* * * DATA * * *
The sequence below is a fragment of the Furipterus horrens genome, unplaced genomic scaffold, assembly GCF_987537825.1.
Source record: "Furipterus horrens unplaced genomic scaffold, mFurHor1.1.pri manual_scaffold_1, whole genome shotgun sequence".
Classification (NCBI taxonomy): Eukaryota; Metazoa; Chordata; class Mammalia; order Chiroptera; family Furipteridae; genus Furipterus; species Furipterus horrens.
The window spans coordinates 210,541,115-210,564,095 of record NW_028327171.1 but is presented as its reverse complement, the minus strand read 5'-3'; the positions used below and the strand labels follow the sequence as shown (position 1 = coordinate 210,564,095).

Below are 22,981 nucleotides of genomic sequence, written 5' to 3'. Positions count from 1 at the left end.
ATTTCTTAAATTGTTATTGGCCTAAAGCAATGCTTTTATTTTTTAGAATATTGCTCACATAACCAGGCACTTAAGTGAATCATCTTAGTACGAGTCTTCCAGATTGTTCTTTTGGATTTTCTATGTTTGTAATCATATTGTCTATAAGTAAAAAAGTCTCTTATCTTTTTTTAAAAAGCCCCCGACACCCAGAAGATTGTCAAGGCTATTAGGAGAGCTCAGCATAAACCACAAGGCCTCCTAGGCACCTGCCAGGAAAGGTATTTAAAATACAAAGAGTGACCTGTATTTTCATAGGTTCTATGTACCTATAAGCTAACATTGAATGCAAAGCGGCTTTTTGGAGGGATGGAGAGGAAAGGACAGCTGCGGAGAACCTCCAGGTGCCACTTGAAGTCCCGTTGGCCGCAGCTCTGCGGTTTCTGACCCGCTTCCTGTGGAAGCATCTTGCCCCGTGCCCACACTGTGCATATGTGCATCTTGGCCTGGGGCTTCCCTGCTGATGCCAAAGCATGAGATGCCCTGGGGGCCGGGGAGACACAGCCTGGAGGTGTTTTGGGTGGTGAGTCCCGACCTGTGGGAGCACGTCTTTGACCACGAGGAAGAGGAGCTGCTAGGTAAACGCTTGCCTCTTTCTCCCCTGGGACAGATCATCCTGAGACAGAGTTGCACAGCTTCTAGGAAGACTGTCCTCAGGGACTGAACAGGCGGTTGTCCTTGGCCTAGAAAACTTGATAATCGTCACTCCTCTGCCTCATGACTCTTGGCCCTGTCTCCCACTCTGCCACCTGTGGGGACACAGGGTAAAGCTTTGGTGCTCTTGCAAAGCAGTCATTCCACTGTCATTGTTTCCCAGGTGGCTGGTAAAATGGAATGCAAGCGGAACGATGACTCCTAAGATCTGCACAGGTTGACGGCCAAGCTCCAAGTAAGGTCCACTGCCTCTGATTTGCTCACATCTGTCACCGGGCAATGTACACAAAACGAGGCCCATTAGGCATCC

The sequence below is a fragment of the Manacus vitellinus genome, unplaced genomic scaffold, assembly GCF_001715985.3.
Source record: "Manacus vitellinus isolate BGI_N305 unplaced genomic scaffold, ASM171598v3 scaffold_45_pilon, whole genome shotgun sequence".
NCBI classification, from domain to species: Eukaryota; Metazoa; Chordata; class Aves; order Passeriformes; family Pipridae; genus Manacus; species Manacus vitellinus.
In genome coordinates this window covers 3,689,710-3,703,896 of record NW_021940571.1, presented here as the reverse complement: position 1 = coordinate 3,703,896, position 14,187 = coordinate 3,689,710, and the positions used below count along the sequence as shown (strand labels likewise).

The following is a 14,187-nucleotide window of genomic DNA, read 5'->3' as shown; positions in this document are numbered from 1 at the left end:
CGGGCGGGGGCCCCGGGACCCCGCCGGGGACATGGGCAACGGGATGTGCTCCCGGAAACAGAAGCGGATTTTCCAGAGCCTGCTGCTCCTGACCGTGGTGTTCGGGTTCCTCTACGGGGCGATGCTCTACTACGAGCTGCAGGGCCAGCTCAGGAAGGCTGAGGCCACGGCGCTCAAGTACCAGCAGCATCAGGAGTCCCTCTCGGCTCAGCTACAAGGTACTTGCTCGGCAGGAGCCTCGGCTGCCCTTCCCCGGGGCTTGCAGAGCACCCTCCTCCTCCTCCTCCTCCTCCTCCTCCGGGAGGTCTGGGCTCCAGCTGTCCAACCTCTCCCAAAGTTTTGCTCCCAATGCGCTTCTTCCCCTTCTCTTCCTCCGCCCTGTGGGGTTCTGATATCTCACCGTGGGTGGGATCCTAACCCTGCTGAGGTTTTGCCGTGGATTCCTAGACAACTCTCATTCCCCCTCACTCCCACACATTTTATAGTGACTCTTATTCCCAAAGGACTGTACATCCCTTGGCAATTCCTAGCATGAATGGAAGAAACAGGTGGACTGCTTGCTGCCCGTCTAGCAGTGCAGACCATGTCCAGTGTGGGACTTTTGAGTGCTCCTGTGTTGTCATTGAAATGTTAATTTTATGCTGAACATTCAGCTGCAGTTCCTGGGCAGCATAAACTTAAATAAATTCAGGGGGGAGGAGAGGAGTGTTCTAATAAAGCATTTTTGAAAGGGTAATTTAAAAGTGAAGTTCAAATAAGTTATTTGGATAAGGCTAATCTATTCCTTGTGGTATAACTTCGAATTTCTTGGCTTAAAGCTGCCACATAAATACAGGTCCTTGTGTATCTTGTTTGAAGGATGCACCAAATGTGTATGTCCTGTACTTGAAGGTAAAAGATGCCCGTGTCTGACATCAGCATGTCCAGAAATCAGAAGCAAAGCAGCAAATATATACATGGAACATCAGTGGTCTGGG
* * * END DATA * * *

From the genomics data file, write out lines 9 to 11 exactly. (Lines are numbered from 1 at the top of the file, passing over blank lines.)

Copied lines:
NCBI classification, from domain to species: Eukaryota; Metazoa; Chordata; class Aves; order Passeriformes; family Pipridae; genus Manacus; species Manacus vitellinus.
In genome coordinates this window covers 3,689,710-3,703,896 of record NW_021940571.1, presented here as the reverse complement: position 1 = coordinate 3,703,896, position 14,187 = coordinate 3,689,710, and the positions used below count along the sequence as shown (strand labels likewise).

The following is a 14,187-nucleotide window of genomic DNA, read 5'->3' as shown; positions in this document are numbered from 1 at the left end: